We have a look at the safety signs you need to display at your workplace in order to meet WHS requirements and keep people safe.
As an added bonus, we will also delve into the psychology behind the choice of colours used in the safety signs.
The Australian Standard covering safety signs is AS1319-1994.
This standard sets out the seven categories of safety signs, which include Prohibition, Mandatory, Restriction, Danger, Warning, Emergency Information and Fire.
AS1319 does not specify a required material or size for a safety sign, but does stress that the type of safety sign used should be fit for purpose, and that employees should be informed of that purpose.
While there are no specifications for size or material, it is recommended that, when lighting is good, the pictograms should be 15mm and uppercase letters be 5mm for every one metre of viewing distance.
For example, if your workers are viewing a well displayed sign in a well-lit area from a distance of 10 metres, the pictogram should be at least 150mm (15cm), while the uppercase letters should be a minimum of 50mm (5cm).
However, in an area that is not well lit, it is recommended that the size of the sign should be increased by at least 50%.
Where practical, safety signs should be mounted close to the observer's line of sight in the vertical plane. They should also be located against a contrasting background, and visual obstructions in front of them should be minimised.
Additionally, for maximum effectiveness, safety signs should be maintained in good condition, kept clean and well illuminated.
The 7 Safety Sign Categories
Prohibition Safety Signs
Prohibition signs show an action or activity that is not allowed. Its shape is a red circle with a diagonal red slash through it. This is usually placed over a black pictograph, like the pictured example of a cigarette, to indicate what specific activity it refers to. The background is white and any text is black.
Mandatory Safety Signs
Mandatory signs show activities or instructions that must be carried out on the worksite. Its shape is a blue circle, with a white pictograph, for example a hard hat, which indicates wearing hard hats is mandatory. The background is white and any text is black.
Restriction signs place a limit on an activity or use of a facility. AS1319-1994 does not give any specific examples of this type, but notes that speed limit signs for forklifts or parking areas, as given in AS1742.1, are often needed in the workplace.
Its shape is a red circle, but without the diagonal slash found in prohibition signs. This also would have a black pictograph inside the circle, a white background and any text in black.
Danger signs warn of hazards that are likely to be life threatening. Its shape is the word DANGER in white on a red oval, which is surrounded by a black rectangle. This usually forms a heading for a white background on the sign. Alternatively, it may occupy the left side of a horizontal sign. Any text is in black. A common example is 'HIGH VOLTAGE'.
Warning signs warn of hazards that may cause harm, but are not necessarily life-threatening. A black pictograph that symbolises the hazard appears inside a yellow triangle. The sign background is yellow with any text in black. A typical example is 'Slippery When Wet’'.
Emergency Information Signs
Emergency information signs show the location of, or directions to, emergency related areas such as exits, safety equipment or first aid. The background is green and any text or pictograph is white.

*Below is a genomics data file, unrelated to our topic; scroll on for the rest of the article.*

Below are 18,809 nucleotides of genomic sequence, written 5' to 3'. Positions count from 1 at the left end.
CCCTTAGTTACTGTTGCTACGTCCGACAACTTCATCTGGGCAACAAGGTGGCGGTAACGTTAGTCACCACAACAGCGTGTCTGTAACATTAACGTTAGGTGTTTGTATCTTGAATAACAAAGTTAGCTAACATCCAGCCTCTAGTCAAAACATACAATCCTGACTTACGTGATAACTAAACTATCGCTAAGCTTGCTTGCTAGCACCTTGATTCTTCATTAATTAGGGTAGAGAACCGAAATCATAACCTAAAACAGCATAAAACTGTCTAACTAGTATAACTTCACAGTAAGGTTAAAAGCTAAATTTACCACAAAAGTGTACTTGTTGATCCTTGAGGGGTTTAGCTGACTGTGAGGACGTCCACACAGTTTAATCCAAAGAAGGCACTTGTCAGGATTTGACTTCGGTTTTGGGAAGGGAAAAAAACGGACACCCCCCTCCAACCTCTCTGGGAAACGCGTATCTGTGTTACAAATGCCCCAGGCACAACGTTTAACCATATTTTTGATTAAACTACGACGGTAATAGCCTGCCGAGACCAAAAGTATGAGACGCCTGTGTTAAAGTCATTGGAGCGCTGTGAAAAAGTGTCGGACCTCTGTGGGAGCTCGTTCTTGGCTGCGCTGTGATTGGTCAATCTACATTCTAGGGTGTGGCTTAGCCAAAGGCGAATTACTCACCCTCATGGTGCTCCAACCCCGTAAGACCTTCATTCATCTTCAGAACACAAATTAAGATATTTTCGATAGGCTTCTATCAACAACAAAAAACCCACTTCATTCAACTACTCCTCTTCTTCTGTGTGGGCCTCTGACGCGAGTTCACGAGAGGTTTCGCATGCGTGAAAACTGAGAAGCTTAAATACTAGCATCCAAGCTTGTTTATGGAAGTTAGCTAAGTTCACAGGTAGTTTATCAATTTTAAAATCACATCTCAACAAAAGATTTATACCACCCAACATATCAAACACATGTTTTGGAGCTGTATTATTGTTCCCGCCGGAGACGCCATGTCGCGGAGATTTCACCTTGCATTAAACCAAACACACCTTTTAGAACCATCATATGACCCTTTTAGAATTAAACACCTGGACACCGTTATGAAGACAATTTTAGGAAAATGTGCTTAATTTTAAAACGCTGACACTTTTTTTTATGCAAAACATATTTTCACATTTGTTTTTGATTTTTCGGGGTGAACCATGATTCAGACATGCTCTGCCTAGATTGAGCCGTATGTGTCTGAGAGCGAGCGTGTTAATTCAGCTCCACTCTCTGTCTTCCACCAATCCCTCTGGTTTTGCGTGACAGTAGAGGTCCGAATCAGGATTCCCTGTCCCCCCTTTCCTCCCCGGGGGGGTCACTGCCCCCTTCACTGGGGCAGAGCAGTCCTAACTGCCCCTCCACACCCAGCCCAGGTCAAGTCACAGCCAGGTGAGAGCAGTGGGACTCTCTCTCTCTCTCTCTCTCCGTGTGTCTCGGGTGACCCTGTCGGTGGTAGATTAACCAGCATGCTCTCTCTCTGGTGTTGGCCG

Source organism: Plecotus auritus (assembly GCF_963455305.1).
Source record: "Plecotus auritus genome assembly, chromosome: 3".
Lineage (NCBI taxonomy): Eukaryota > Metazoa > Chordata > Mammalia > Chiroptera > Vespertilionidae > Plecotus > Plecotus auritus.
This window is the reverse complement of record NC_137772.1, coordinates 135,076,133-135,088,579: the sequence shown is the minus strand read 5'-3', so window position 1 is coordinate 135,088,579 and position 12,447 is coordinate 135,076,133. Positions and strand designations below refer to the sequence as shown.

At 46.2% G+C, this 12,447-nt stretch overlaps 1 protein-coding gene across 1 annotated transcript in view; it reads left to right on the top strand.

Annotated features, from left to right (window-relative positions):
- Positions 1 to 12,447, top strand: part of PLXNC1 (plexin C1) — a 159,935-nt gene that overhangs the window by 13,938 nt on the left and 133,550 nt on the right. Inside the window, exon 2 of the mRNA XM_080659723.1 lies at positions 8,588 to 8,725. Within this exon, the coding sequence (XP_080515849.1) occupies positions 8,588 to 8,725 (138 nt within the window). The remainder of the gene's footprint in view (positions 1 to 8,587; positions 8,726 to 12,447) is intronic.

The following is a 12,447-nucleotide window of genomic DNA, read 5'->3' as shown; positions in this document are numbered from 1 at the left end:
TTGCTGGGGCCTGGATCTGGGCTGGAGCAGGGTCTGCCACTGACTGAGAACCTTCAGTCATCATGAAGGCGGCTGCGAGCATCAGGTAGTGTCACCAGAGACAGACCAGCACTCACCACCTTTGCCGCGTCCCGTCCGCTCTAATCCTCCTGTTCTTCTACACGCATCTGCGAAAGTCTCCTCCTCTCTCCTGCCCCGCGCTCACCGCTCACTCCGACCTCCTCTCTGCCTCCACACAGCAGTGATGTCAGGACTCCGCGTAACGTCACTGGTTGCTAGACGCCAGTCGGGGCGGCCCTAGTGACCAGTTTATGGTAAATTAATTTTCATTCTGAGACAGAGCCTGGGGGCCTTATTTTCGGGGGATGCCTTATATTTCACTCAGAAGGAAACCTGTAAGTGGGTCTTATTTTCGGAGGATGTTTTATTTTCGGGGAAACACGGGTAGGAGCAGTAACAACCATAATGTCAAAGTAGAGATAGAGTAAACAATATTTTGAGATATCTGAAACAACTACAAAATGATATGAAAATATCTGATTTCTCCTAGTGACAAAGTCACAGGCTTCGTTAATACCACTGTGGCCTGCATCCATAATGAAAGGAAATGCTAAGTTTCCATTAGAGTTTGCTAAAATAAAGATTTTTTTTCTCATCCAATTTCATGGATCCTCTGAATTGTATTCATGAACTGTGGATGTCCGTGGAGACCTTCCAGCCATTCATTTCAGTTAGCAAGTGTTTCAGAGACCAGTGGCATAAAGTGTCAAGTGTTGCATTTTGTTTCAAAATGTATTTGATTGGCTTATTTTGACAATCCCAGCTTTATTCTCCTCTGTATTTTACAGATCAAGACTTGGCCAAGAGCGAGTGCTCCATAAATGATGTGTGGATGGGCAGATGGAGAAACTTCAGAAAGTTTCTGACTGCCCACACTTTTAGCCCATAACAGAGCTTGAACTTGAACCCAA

Fire signs advise the location of fire alarms and fire-fighting equipment. The background is red and any text or pictograph is white.
Why use the above colours?
Colours have a psychological and behavioural influence on people, making some colours perfect for particular uses.
The AS 1318-1985 SAA Industrial Safety Colour Code defines the use of red, yellow, green and blue for marking physical hazards and equipment location. These codes create consistency across workplaces, resulting in an expectation of their use for workers and visitors alike.
The Safety Colour Code chose red to indicate danger, locate firefighting equipment and identify emergency stop controls. White lettering, stripes or edging may be added, however red should be the basic or background colour on the sign.
Studies have found that red in Western societies is associated with danger and negativity. It has also been found to motivate avoidance. This makes red the perfect choice to lead people to make choices based on avoiding the possibility of negative or dangerous consequences.
Yellow is used to highlight locations where caution should be used. It’s a very dominate colour that demands attention.
Some shades of yellow are considered to be the harshest to the eye, as well as the most visible colour in darkness.
And while red-green colour-blindness is relatively common, blue-yellow colour-blindness is extremely rare, making yellow a logical choice to use as a cautionary colour for the widest cohort of people.
Green, used with white, indicates the location of safety and first aid equipment, except for firefighting equipment.
Green is associated with well-being, is highly visible, and is considered to be less anxiety-provoking than red and yellow. It has been strongly associated with healthcare for centuries, making it the ideal colour to represent safety and first aid.
Blue is used as the base or background colour in signage that signifies mandatory instructions to be followed.
Blue is associated with dependability and trustworthiness, which is why we see so many corporate colours using it.
When used in signage, the aim is for people to instinctively trust the instructions.
Where to get safety signs?
BST Group has an extensive supply of Australian standard safety signs. All comply to AS1319-1994. Get in contact today with a friendly staff member who will guide you to the signs your business must have. Check out some of our range here.